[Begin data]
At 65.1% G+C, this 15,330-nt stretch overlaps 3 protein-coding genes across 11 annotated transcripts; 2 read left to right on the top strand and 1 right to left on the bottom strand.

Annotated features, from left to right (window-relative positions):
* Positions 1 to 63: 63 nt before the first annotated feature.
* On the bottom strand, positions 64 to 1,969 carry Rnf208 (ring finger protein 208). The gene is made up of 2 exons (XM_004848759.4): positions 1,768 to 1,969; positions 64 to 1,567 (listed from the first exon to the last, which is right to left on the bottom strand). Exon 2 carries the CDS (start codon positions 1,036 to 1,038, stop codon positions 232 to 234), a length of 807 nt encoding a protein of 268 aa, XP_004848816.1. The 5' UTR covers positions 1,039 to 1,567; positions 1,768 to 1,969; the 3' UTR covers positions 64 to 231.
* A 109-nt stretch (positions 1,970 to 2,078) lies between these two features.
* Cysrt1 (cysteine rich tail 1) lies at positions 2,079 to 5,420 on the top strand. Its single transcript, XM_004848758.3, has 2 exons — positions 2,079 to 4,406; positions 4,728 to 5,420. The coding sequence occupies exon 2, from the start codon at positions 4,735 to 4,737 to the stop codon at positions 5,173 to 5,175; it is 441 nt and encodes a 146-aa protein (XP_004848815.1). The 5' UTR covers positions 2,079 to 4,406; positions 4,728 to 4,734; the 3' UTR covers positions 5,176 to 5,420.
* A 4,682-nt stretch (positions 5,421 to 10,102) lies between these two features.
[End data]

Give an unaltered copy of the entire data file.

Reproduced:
At 65.1% G+C, this 15,330-nt stretch overlaps 3 protein-coding genes across 11 annotated transcripts; 2 read left to right on the top strand and 1 right to left on the bottom strand.

Annotated features, from left to right (window-relative positions):
* Positions 1 to 63: 63 nt before the first annotated feature.
* On the bottom strand, positions 64 to 1,969 carry Rnf208 (ring finger protein 208). The gene is made up of 2 exons (XM_004848759.4): positions 1,768 to 1,969; positions 64 to 1,567 (listed from the first exon to the last, which is right to left on the bottom strand). Exon 2 carries the CDS (start codon positions 1,036 to 1,038, stop codon positions 232 to 234), a length of 807 nt encoding a protein of 268 aa, XP_004848816.1. The 5' UTR covers positions 1,039 to 1,567; positions 1,768 to 1,969; the 3' UTR covers positions 64 to 231.
* A 109-nt stretch (positions 1,970 to 2,078) lies between these two features.
* Cysrt1 (cysteine rich tail 1) lies at positions 2,079 to 5,420 on the top strand. Its single transcript, XM_004848758.3, has 2 exons — positions 2,079 to 4,406; positions 4,728 to 5,420. The coding sequence occupies exon 2, from the start codon at positions 4,735 to 4,737 to the stop codon at positions 5,173 to 5,175; it is 441 nt and encodes a 146-aa protein (XP_004848815.1). The 5' UTR covers positions 2,079 to 4,406; positions 4,728 to 4,734; the 3' UTR covers positions 5,176 to 5,420.
* A 4,682-nt stretch (positions 5,421 to 10,102) lies between these two features.